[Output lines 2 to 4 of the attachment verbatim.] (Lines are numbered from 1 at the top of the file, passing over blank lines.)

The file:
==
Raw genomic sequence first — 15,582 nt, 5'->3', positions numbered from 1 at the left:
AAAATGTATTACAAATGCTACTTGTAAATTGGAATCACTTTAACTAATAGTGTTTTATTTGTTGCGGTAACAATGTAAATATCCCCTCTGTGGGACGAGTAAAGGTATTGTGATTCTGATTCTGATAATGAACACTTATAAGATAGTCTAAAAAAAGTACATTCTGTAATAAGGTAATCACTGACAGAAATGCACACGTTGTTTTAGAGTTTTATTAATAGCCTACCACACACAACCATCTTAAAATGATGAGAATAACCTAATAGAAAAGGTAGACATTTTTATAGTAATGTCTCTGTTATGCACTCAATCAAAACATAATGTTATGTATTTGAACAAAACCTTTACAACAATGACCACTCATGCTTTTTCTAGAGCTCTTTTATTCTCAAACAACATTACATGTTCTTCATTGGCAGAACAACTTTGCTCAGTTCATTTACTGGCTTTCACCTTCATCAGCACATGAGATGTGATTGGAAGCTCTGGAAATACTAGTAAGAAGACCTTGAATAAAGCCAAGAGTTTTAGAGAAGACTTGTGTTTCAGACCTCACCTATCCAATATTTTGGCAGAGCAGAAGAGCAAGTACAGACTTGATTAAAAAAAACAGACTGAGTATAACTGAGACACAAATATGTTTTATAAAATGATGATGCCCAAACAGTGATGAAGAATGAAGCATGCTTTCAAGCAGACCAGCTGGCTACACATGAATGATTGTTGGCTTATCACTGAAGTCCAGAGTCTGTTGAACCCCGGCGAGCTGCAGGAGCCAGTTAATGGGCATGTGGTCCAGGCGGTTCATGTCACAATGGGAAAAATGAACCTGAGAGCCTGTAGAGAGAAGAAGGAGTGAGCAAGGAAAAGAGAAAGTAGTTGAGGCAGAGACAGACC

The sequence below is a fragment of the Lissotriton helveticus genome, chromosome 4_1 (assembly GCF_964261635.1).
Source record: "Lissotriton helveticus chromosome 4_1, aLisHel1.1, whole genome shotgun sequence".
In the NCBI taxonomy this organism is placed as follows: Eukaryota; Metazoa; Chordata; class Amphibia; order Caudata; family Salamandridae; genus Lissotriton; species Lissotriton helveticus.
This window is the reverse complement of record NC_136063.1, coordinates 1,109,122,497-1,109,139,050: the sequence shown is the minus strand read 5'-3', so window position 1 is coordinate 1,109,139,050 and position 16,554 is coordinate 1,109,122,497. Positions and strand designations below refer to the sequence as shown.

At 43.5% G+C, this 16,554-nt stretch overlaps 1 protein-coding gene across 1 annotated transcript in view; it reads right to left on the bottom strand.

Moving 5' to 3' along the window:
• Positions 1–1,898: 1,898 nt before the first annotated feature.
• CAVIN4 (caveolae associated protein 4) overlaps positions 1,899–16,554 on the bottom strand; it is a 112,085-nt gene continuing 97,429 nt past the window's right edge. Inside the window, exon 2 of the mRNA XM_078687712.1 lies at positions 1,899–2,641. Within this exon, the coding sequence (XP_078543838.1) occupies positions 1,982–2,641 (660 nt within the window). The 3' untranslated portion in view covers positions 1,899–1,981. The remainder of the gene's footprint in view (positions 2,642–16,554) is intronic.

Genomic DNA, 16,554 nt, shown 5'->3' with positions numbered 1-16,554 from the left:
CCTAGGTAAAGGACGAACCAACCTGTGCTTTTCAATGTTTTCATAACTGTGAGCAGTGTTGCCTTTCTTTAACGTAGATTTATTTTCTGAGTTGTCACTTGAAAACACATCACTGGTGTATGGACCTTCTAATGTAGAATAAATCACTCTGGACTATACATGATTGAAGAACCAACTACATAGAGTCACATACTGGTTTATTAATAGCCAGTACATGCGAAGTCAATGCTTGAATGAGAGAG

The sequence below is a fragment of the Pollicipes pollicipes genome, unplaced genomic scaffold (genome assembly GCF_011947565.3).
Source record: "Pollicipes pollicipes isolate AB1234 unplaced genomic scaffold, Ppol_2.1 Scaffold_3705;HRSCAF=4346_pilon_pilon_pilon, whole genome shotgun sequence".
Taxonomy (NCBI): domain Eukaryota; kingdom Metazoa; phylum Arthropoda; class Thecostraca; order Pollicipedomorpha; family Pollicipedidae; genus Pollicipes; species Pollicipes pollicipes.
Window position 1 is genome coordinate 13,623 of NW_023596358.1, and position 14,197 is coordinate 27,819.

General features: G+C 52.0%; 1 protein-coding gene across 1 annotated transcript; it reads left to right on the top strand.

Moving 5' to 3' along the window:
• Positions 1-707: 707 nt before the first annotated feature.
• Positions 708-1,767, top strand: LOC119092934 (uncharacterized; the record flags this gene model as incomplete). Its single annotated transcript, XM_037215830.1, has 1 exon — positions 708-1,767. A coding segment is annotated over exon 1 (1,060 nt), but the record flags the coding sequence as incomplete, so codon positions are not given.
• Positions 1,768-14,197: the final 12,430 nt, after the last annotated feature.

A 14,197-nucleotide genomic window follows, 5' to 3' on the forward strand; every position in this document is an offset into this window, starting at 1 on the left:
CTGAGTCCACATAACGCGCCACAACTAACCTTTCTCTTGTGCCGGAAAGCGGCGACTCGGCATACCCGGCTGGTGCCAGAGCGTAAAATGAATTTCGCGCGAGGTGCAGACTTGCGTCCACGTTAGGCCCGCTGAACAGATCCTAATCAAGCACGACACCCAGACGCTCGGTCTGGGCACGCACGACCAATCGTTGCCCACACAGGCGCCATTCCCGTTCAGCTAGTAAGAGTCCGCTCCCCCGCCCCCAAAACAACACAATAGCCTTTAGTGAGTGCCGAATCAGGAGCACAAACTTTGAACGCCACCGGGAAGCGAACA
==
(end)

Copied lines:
AAAATGTATTACAAATGCTACTTGTAAATTGGAATCACTTTAACTAATAGTGTTTTATTTGTTGCGGTAACAATGTAAATATCCCCTCTGTGGGACGAGTAAAGGTATTGTGATTCTGATTCTGATAATGAACACTTATAAGATAGTCTAAAAAAAGTACATTCTGTAATAAGGTAATCACTGACAGAAATGCACACGTTGTTTTAGAGTTTTATTAATAGCCTACCACACACAACCATCTTAAAATGATGAGAATAACCTAATAGAAAAGGTAGACATTTTTATAGTAATGTCTCTGTTATGCACTCAATCAAAACATAATGTTATGTATTTGAACAAAACCTTTACAACAATGACCACTCATGCTTTTTCTAGAGCTCTTTTATTCTCAAACAACATTACATGTTCTTCATTGGCAGAACAACTTTGCTCAGTTCATTTACTGGCTTTCACCTTCATCAGCACATGAGATGTGATTGGAAGCTCTGGAAATACTAGTAAGAAGACCTTGAATAAAGCCAAGAGTTTTAGAGAAGACTTGTGTTTCAGACCTCACCTATCCAATATTTTGGCAGAGCAGAAGAGCAAGTACAGACTTGATTAAAAAAAACAGACTGAGTATAACTGAGACACAAATATGTTTTATAAAATGATGATGCCCAAACAGTGATGAAGAATGAAGCATGCTTTCAAGCAGACCAGCTGGCTACACATGAATGATTGTTGGCTTATCACTGAAGTCCAGAGTCTGTTGAACCCCGGCGAGCTGCAGGAGCCAGTTAATGGGCATGTGGTCCAGGCGGTTCATGTCACAATGGGAAAAATGAACCTGAGAGCCTGTAGAGAGAAGAAGGAGTGAGCAAGGAAAAGAGAAAGTAGTTGAGGCAGAGACAGACC

The sequence below is a fragment of the Lissotriton helveticus genome, chromosome 4_1 (assembly GCF_964261635.1).
Source record: "Lissotriton helveticus chromosome 4_1, aLisHel1.1, whole genome shotgun sequence".